And this is very much the journey that plays out in Up Against It. I am not comparing the writer with the character, as those kinds of assessments are misleading and inaccurate, but I cannot help but read the same kinds of human stresses and gambles being played out in the novel. This is the feminist heart of Up Against It. Yes, there are impressive nanotechnologies, asteroid mines, space scooters, and AIs, but those technological elements do not rule the narrative. Instead, it is the struggles of the people within this future society that capture the reader’s attention. When Jane Navio faces the ethical dilemma of how to deal with an emergent life form – the feral sapient – I too wondered, “What would I do? What do I value as life?” Locke provides no easy answers or solutions, but offers us ways in which we can cope with life-alter(nat)ing change. We can, like Jane, return to our communities and redefine our place within them, or we can, like the feral sapient, emerge brand new and unfettered by what has gone before.

I realize that, for a book review, I haven’t really talked that much about the actual book. Well, it’s because I’m still thinking over the narrative and working out its successes and frustrations. I read Up Against It over 8 long months. I was slow, not because I found the book lacking in anyway, but because its very existence came into my awareness during my own transformative moment of leaving academia and becoming an independent scholar. When I went to WorldCon last year, I was scared. I felt like an outsider. And suddenly, I connected with one of the writers whose novels helped me get through some of my darkest times. Accepting M. J. Locke meant accepting that everything that had come before is indeed passed and gone. That people change. That I change. Science fiction is about the present world and where it may lead us. Up Against It reminds the reader, “This too shall pass.” Yes, it’s a gamble. We’ll have to see.

[Update! M.J. Locke responds with "Writers Write" (via her blog, Feral Sapient)]

Published in Kathryn Allan's Blog

It has almost been a year since I launched Academic Editing Canada (AEC) and nearly year and half since I finished my PhD and bid farewell to academia. In the time that has passed, I have slowly progressed through all the various emotions that attend any large transition. When I set out on my own last year, I had two major goals for myself: (1) heal physically and emotionally from the stress of grad school and (2) establish a business that provides me with steady part-time work so that I can continue pursuing my independent SF research in earnest. Despite working diligently towards these goals, it nevertheless has come as a shock that I have succeeded in reaching them.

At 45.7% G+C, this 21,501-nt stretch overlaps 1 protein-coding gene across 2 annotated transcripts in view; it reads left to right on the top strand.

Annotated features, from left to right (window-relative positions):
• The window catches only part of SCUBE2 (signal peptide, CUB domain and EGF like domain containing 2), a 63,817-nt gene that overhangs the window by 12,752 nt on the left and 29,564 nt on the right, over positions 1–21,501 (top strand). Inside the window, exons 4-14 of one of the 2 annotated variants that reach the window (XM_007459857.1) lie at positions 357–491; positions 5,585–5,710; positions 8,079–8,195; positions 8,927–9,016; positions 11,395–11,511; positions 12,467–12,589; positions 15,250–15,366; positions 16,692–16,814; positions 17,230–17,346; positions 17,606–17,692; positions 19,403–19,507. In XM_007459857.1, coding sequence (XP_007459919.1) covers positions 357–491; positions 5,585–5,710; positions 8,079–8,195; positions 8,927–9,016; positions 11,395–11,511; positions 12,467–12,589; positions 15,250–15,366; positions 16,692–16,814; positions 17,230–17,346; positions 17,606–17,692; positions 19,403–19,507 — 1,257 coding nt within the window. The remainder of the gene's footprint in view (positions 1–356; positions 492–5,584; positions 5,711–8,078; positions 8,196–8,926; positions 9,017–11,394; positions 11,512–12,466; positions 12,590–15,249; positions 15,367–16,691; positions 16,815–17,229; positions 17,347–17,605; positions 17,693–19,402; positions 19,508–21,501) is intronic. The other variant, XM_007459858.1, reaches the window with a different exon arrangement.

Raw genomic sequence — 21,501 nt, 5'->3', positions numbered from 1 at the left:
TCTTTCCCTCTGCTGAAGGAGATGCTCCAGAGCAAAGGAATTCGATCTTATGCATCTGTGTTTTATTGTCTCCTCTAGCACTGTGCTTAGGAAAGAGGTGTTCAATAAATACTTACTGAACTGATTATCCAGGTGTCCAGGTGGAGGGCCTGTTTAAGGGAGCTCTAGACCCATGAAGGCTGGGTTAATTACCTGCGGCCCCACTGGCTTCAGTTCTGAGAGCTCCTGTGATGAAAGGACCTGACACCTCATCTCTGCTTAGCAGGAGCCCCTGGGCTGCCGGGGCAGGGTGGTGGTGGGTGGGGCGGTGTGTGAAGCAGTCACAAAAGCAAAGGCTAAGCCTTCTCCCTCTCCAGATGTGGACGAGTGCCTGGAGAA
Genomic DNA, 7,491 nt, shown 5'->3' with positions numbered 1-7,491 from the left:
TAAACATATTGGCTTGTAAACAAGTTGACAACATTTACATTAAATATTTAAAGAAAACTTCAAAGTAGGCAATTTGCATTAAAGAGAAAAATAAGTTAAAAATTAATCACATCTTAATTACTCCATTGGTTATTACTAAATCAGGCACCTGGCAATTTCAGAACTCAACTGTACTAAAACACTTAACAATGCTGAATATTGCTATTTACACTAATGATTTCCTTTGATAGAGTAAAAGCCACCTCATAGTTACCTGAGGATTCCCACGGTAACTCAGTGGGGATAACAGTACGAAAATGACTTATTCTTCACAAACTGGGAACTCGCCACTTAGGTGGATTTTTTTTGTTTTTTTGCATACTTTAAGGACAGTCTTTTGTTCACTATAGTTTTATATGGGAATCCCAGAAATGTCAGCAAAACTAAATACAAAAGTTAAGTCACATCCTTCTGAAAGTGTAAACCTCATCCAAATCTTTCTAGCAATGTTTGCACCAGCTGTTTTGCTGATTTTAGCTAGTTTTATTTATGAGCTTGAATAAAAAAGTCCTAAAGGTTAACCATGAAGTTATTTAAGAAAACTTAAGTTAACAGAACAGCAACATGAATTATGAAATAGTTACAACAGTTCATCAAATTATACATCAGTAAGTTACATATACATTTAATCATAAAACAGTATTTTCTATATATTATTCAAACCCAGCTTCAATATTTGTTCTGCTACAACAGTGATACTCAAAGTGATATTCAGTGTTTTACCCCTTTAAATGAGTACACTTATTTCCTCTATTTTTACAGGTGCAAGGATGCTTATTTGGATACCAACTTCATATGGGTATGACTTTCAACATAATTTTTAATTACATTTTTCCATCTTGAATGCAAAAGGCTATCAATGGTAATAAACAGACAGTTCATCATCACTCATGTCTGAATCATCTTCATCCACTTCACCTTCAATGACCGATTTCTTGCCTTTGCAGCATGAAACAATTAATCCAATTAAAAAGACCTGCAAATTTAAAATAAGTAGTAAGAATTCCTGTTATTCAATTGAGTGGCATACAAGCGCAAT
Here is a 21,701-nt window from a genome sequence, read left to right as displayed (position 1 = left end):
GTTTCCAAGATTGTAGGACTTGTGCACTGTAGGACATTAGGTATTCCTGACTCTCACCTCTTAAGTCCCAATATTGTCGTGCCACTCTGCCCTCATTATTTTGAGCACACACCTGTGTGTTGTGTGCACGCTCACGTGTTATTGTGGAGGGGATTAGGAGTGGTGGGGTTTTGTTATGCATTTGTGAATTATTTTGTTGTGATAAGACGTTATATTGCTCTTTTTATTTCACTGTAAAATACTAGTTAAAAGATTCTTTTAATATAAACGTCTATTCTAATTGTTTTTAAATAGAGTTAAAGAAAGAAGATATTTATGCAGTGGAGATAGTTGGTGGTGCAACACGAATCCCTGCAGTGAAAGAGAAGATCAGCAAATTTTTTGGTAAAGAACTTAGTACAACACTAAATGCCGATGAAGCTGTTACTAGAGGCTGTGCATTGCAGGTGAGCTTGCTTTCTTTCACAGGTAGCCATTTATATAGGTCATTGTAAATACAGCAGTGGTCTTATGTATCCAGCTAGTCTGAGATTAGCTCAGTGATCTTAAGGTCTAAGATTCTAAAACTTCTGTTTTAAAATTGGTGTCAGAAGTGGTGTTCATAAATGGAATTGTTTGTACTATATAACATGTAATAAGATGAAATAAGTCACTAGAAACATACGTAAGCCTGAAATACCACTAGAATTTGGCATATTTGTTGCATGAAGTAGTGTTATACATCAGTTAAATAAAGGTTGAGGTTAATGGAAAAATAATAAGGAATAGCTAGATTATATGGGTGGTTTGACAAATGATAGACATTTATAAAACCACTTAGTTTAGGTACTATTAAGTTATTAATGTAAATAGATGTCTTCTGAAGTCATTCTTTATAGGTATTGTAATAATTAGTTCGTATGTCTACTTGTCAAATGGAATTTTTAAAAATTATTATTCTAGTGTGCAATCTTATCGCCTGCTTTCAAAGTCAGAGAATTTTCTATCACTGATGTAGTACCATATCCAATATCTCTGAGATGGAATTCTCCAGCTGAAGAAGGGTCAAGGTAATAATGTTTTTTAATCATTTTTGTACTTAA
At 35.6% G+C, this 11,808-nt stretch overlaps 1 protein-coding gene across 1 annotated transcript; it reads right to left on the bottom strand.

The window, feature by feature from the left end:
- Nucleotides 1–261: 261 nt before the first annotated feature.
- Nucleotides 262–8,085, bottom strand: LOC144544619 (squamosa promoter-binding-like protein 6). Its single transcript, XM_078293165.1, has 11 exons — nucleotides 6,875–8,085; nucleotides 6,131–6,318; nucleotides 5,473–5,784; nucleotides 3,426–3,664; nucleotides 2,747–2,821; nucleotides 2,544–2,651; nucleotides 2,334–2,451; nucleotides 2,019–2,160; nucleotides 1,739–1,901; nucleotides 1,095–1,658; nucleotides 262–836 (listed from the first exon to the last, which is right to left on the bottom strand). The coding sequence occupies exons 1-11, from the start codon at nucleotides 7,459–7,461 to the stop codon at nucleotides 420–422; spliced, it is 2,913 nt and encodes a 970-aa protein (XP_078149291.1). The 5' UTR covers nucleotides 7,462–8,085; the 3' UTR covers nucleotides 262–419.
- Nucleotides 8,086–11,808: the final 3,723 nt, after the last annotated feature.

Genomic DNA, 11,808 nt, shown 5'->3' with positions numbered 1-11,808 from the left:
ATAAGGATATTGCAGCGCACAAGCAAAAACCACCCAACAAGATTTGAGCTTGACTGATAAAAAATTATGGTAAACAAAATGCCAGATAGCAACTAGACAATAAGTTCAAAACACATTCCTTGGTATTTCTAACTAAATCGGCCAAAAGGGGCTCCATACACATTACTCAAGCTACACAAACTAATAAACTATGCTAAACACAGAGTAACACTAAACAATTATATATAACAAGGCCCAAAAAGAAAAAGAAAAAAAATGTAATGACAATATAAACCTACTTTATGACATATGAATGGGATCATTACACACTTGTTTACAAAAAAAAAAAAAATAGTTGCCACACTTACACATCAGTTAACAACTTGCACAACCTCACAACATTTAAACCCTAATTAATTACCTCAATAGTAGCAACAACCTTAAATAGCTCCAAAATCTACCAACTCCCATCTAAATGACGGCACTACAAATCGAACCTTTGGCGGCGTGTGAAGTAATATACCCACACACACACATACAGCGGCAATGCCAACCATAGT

I still have a way to go on the health front, but day-by-day I am learning how to better balance work and body demands. I am more acutely aware of the connection between stress and my chronic pain – when I’m anxious and binge working, I am not well. Being a sole proprietor definitely helps me control my working hours, but I am still unlearning many of the bad work habits I developed while in grad school. On the business front, I have established myself in the marketplace and developed several excellent long-term client relationships.

All of this progress is great, but I am most proud of the independent academic projects that I am undertaking. I am actually a real, live, breathing Independent Scholar – and I am having a bit of a hard time accepting that fact. It just seems too surreal and ridiculous to be true. I was unwell all of last week, so I had lots of time to reflect on the past year and on all the gains (and missteps) that I have made. When I left grad school, I felt worthless and foolish. Even though it was my decision to leave academia, there was always this little voice in my head telling me that I was a quitter, that I simply wasn’t good enough to make it into tenure-track. The voice goaded me constantly: “Where are your publications? Where are all the grants? You have done nothing. You failed as an academic and that is why you left.” Over and over again, the word failure plagued me, daring me to give up on the alternative career aspirations I had for myself.

I didn’t give up or take an easier, safer path. With the encouragement of my partner Andrew (who is an exemplar of self-directed learning and achievement), I took the risk on working for myself while expanding my scholarly experience. The biggest turning point for me, mentally, in transitioning from graduate student/academic to entrepreneur/independent scholar happened last August at WorldCon. I presented a paper in the con’s academic track and it was an awesome experience. Not only did one of my dissertation subjects, SF writer Laura J. Mixon, attend my talk (on her work, Proxies), I also had the chance to explore interest in my current project, an edited essay collection [working title] Technology as Cure? Representations of Disability in Science Fiction. Since the feedback I received at WorldCon was overwhelmingly positive, I jumped right into writing up a CFP for the book and receiving submissions. Now, I am eagerly waiting to read essays from 12 amazing SF and disability researchers from across the globe!